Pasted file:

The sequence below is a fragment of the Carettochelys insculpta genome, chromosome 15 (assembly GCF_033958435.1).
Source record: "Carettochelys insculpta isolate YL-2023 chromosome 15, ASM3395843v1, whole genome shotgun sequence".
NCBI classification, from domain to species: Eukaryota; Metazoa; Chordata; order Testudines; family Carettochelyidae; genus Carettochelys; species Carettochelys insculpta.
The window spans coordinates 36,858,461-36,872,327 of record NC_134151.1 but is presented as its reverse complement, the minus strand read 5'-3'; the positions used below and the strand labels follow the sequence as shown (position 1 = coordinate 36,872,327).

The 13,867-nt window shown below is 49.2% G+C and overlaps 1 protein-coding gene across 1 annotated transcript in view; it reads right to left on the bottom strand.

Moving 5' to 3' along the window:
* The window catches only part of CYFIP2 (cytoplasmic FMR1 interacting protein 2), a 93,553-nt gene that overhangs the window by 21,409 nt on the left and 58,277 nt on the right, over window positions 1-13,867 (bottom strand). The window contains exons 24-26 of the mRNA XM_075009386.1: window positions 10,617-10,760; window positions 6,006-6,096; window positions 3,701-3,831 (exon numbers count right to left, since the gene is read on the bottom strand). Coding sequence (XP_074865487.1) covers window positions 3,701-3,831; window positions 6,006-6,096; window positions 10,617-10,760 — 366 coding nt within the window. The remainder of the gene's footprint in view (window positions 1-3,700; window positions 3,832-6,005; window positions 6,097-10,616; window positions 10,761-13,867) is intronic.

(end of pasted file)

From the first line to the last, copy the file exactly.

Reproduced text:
The sequence below is a fragment of the Carettochelys insculpta genome, chromosome 15 (assembly GCF_033958435.1).
Source record: "Carettochelys insculpta isolate YL-2023 chromosome 15, ASM3395843v1, whole genome shotgun sequence".
NCBI classification, from domain to species: Eukaryota; Metazoa; Chordata; order Testudines; family Carettochelyidae; genus Carettochelys; species Carettochelys insculpta.
The window spans coordinates 36,858,461-36,872,327 of record NC_134151.1 but is presented as its reverse complement, the minus strand read 5'-3'; the positions used below and the strand labels follow the sequence as shown (position 1 = coordinate 36,872,327).

The 13,867-nt window shown below is 49.2% G+C and overlaps 1 protein-coding gene across 1 annotated transcript in view; it reads right to left on the bottom strand.

Moving 5' to 3' along the window:
* The window catches only part of CYFIP2 (cytoplasmic FMR1 interacting protein 2), a 93,553-nt gene that overhangs the window by 21,409 nt on the left and 58,277 nt on the right, over window positions 1-13,867 (bottom strand). The window contains exons 24-26 of the mRNA XM_075009386.1: window positions 10,617-10,760; window positions 6,006-6,096; window positions 3,701-3,831 (exon numbers count right to left, since the gene is read on the bottom strand). Coding sequence (XP_074865487.1) covers window positions 3,701-3,831; window positions 6,006-6,096; window positions 10,617-10,760 — 366 coding nt within the window. The remainder of the gene's footprint in view (window positions 1-3,700; window positions 3,832-6,005; window positions 6,097-10,616; window positions 10,761-13,867) is intronic.